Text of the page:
My recent years' "woodworking"...

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I've commented here several times in the past most of what I've gotten done since coming back to family farm hasn't been "fine" woodworking...here are a few pictures from the barn reroof/refurb, there's one of the detail on the old doors; I didn't have one of the replacement in progress but there's one on the south side west end in the "then and now" as well as the haymow small door that were done at that time...I've still not gotten to the big main doors...
<http://s1194.photobucket.com/user/bozarthd/media/OldIsNewAgain_zpsqqsovwdx.jpg.html I'm the one in the overalls standing w/ the roofing hatchet...
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On 11/9/2015 8:48 AM, dpb wrote:

Darn fine looking barn. I wish it was in my back yard and I wish I had a back yard big enough to put it. :~)
I would love to see inside and out pictures when you get done, if that ever really happens. I could see something that big as being a constant work in progress.
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On 11/09/2015 9:56 AM, Leon wrote:

Indeed, which is why I just couldn't stand the thought of letting it go...

It's kinda' bogged down for the time being, I'm working on trying to get another shop area closed in so can have enough heat to do some things like build the windows during cold weather this winter if nothing else...
I'll try to get a few of the inside when I get a chance to pick up some of the litter--I started trying to fill in some of the areas that hadn't had slab floor poured and got sidetracked and things have just gotten worse from there...
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"dpb" wrote:

Now that is by definition, is a never ending project.
Looks like you are gaining on it.
Good luck.
Lew
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On Monday, November 9, 2015 at 9:48:45 AM UTC-5, dpb wrote:

You missed a spot. ;-)
Man, I'm not sure what to say. Spare time project? Full time job?
Nice. Really, really nice.
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On 11/09/2015 10:46 AM, DerbyDad03 wrote:

Only one? :)

Been some of both; we hit it pretty hard while doing the roof and initial work for a couple of years; wasn't much farming going on as was so dry and Dad had put most of our ground into grass...since, have started more work elsewhere on the place and it has (finally!) rained some this year so other priorities have brought progress to pretty much a halt.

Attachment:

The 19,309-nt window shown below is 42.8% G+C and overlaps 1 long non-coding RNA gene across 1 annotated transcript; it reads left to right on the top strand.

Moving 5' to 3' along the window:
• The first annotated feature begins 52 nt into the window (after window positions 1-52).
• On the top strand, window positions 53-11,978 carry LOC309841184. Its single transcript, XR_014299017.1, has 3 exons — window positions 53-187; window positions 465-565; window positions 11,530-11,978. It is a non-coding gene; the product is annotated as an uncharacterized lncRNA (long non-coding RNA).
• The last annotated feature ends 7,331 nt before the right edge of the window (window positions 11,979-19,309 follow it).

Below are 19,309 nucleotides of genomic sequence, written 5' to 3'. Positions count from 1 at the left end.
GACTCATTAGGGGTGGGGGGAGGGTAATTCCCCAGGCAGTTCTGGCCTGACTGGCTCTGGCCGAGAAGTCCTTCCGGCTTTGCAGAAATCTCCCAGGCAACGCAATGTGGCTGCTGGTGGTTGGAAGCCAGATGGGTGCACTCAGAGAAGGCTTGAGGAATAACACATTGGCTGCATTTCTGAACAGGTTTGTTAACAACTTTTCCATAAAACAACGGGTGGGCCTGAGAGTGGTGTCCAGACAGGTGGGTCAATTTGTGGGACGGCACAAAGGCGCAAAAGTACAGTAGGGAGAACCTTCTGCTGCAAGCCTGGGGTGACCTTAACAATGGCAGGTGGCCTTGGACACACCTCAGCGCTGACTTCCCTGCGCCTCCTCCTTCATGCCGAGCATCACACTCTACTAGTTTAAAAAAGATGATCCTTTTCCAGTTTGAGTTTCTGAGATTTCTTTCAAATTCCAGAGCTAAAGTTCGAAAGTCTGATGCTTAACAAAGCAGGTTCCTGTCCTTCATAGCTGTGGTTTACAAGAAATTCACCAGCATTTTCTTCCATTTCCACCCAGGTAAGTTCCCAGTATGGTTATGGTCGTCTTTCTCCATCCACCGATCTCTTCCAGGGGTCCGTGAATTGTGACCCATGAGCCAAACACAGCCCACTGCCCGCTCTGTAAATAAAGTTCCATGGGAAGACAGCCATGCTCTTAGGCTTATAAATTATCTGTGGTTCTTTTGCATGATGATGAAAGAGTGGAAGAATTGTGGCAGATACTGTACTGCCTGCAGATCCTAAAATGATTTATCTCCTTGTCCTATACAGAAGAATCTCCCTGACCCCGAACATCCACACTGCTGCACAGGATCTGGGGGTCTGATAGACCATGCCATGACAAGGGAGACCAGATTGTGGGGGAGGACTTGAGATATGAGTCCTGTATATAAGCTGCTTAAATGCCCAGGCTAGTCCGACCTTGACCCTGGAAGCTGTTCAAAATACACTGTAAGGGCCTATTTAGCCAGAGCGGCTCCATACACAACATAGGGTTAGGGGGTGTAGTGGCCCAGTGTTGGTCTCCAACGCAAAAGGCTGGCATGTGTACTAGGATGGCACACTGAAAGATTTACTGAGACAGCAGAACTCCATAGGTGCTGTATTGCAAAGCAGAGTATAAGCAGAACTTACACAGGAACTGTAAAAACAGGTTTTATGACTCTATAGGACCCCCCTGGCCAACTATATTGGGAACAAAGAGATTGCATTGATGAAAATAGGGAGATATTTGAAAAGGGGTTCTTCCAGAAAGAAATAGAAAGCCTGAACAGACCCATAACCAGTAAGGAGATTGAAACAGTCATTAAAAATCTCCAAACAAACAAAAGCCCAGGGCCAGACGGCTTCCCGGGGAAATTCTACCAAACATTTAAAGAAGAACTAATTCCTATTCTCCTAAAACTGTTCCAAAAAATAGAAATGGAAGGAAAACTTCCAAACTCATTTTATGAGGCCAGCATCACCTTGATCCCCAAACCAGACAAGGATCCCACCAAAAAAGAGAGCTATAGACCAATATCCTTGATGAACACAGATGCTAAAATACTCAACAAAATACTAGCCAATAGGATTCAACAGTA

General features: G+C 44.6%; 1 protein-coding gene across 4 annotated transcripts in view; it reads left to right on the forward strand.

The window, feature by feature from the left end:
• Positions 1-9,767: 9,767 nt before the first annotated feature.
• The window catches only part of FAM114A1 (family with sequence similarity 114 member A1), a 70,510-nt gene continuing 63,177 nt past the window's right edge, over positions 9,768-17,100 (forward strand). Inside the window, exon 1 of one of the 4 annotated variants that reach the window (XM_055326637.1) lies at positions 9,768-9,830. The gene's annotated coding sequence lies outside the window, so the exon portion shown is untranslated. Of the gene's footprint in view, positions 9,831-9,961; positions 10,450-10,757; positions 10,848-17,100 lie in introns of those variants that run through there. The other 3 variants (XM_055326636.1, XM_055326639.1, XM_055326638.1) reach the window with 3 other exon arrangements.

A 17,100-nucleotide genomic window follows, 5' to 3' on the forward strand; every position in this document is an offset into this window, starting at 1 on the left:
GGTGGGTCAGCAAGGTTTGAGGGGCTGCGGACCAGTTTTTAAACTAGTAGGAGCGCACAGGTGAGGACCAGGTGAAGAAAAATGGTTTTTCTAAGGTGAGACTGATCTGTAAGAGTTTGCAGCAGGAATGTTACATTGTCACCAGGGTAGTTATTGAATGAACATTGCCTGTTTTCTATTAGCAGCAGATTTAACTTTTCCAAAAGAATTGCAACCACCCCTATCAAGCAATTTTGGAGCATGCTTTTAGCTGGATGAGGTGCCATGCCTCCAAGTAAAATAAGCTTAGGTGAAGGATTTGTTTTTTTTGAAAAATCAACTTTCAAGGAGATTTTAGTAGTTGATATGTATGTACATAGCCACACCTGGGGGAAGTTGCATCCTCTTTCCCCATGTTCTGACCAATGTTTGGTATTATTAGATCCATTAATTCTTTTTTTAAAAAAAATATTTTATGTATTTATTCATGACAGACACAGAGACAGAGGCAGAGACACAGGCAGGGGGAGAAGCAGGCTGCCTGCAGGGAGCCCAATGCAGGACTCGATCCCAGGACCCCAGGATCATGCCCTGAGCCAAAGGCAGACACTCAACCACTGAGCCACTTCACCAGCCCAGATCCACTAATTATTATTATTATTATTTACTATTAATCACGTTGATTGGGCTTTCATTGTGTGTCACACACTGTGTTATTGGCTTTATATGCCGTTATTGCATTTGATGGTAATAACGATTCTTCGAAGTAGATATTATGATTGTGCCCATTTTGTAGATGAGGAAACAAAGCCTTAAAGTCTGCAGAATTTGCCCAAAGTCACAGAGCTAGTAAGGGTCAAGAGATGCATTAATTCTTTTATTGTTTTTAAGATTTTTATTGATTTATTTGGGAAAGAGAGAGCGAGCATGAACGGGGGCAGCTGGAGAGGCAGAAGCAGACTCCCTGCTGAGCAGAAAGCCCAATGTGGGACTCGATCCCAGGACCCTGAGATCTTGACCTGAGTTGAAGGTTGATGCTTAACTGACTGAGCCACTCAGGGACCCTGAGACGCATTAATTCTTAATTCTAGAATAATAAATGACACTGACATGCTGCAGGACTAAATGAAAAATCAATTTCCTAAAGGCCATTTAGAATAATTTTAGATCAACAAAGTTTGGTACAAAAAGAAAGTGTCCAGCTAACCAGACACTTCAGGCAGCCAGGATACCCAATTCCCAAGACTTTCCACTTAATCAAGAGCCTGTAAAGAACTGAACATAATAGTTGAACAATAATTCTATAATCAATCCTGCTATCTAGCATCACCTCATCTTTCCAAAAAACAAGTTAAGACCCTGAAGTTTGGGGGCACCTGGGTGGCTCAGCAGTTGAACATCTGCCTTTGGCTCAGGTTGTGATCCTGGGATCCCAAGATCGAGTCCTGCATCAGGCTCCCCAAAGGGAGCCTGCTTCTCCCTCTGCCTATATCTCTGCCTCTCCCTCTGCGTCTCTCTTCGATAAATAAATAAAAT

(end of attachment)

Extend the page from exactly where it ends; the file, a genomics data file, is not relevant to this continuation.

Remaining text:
Was trying to get restarted plus had an electrical problem w/ the neutral feed which prompted me to post a query to another group while was have brain cramps figuring out what was the issue. Ended up being the connector from the meter pole overhead and had commented there when found it that having the manlift was a boon; another commented in jest that having one was clearly "cheating" which prompted me to post these showing it in action. That got me thinking that at least some folks over here might would like to see the wood parts...

Thanks...have to credit my grandfather with "doing things right!"
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On Monday, November 9, 2015 at 8:48:45 AM UTC-6, dpb wrote:

dx.jpg.html>

That's one heck of a nice (hobby) project. Good for you, to restore it.
Are you near the coast? I suppose a barn with a widow's watch is not too c ommon. That's a nice feature. *With those silos, I'm thinking you're not near the coast, but in middle America. Or is that feature called somethin g else, in your neck of the woods?
Yeah, the view of the interior would be a nice, but considering the size of the barn (multiple "shops" in one building!?), the effort you're putting i nto it and the general view of the surroundings, I'm wondering whatall othe r interesting things you got going on, to warrant all that effort (beyond t he barn restoration)?
To me, those kinds of restorations are almost candidates for a vacation spo t, to visit, see the restoration process, etc.
I can imagine some of those old (past/before.... and recent?) pics hanging in various places, inside, when done.
Hats off to you!!
Sonny
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On 11/9/2015 11:05 AM, Sonny wrote:

Personally, I don't think that's a Widow's Walk or Watch. Most likely what we're looking at is the Central Air Conditioning System. ;)
You can see - in both the before and after photos - the slats that allowed for ventilation.
All barns have roof vents or one sort or another.
Very neat project and nicely done, dpb!
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On 11/09/2015 12:13 PM, Unquestionably Confused wrote: